Anchorage’s existing tourism draw and RAVN Alaska’s existing operations would be leveraged to facilitate this. Anchorage airport’s empty North terminal will also be providing the base of operations for Northern Pacific “Where else in the world can you find an empty terminal where you can create an airline?” said Mr. McKinney.

Northern Pacific’s first 757-200 (Photo: AirlineGeeks | Katie Bailey)

When discussing the initial focus on Japanese routes rather than those in China, Mr. McKinney cited pent-up demand as a result of the travel restrictions imposed by the pandemic. Prior to the pandemic outbound, Japanese tourism had seen minimal growth compared to other Asian markets and inbound tourism from the U.S. to Japan had declined over the last decade.

“We are definitely optimists,” added Mr. McKinney. “Because of the retraction of the industry and the tapering off of travel that provides the opportunity for us even to enter these markets. If we were to have tried to have done this in 2019 it would have been nearly impossible for us to get slots and gates and the infrastructure needed for an airline of this magnitude.”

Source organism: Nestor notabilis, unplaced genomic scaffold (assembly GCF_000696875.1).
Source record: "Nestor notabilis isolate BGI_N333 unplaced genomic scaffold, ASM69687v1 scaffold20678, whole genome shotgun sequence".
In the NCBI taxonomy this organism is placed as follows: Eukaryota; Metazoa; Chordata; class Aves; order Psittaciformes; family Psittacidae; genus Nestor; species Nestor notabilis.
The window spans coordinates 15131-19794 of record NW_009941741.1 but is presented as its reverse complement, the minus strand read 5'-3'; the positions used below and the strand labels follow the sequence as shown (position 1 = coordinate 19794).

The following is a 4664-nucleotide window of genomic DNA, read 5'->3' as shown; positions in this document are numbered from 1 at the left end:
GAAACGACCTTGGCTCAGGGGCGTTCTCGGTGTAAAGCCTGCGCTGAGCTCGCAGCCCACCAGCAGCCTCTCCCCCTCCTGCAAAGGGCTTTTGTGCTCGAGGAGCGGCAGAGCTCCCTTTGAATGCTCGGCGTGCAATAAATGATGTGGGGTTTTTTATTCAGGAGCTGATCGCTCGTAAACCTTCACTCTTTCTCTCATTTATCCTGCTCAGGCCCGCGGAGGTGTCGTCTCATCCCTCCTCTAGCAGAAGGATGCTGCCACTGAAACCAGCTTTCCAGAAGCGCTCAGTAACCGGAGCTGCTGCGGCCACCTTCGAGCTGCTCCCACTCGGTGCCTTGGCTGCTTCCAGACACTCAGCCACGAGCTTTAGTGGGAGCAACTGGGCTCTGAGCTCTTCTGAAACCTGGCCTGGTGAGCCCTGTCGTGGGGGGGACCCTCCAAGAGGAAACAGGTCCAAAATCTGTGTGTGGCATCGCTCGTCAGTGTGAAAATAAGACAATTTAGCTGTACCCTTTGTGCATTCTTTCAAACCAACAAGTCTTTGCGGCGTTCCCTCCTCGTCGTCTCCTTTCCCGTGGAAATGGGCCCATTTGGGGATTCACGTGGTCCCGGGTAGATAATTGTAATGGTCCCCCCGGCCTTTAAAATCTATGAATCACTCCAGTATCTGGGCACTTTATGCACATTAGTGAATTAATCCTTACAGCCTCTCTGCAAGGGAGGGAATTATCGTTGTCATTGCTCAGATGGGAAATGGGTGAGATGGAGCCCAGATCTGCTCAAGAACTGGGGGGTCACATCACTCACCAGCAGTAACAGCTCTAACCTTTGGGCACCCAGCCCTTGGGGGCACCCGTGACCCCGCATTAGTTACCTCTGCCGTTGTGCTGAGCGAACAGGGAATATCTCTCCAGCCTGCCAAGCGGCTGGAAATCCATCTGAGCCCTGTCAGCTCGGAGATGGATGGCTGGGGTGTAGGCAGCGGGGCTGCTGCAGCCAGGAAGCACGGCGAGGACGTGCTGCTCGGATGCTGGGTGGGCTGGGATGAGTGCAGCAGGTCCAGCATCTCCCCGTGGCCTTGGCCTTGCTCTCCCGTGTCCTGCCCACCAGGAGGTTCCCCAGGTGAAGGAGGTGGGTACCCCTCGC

With regard to the selection of U.S. destinations from Anchorage, Mr. McKinney cited consideration for routes already well served by existing operators. With the example of Anchorage – Seattle, he said that this was already well served by Alaska Airlines and Delta.

Looking Towards a Crypto Future

“There is so much open space out there to serve so to go on top of two big competitors didn’t seem the wisest.” In addition to a ‘really good’ partnership with Alaska, Northern Pacific will be seeking to leverage the existing alliances in place with RAVN Alaska. Mr. McKinney stated that “we expect that those will stay in place.”

The target demographic for Northern Pacific’s customer market for the airline was “going to skew younger than the typical trans-Pacific traveller and cost-conscious people that are looking for better options,” said Mr. McKinney.

“People that like the convenience of clearing customs in Anchorage versus an LAX. Cryptocurrency as a loyalty program is going to skewer to a younger crowd.” The use of cryptocurrency instead of miles or points is seen by Mr. McKinney as the way of the future.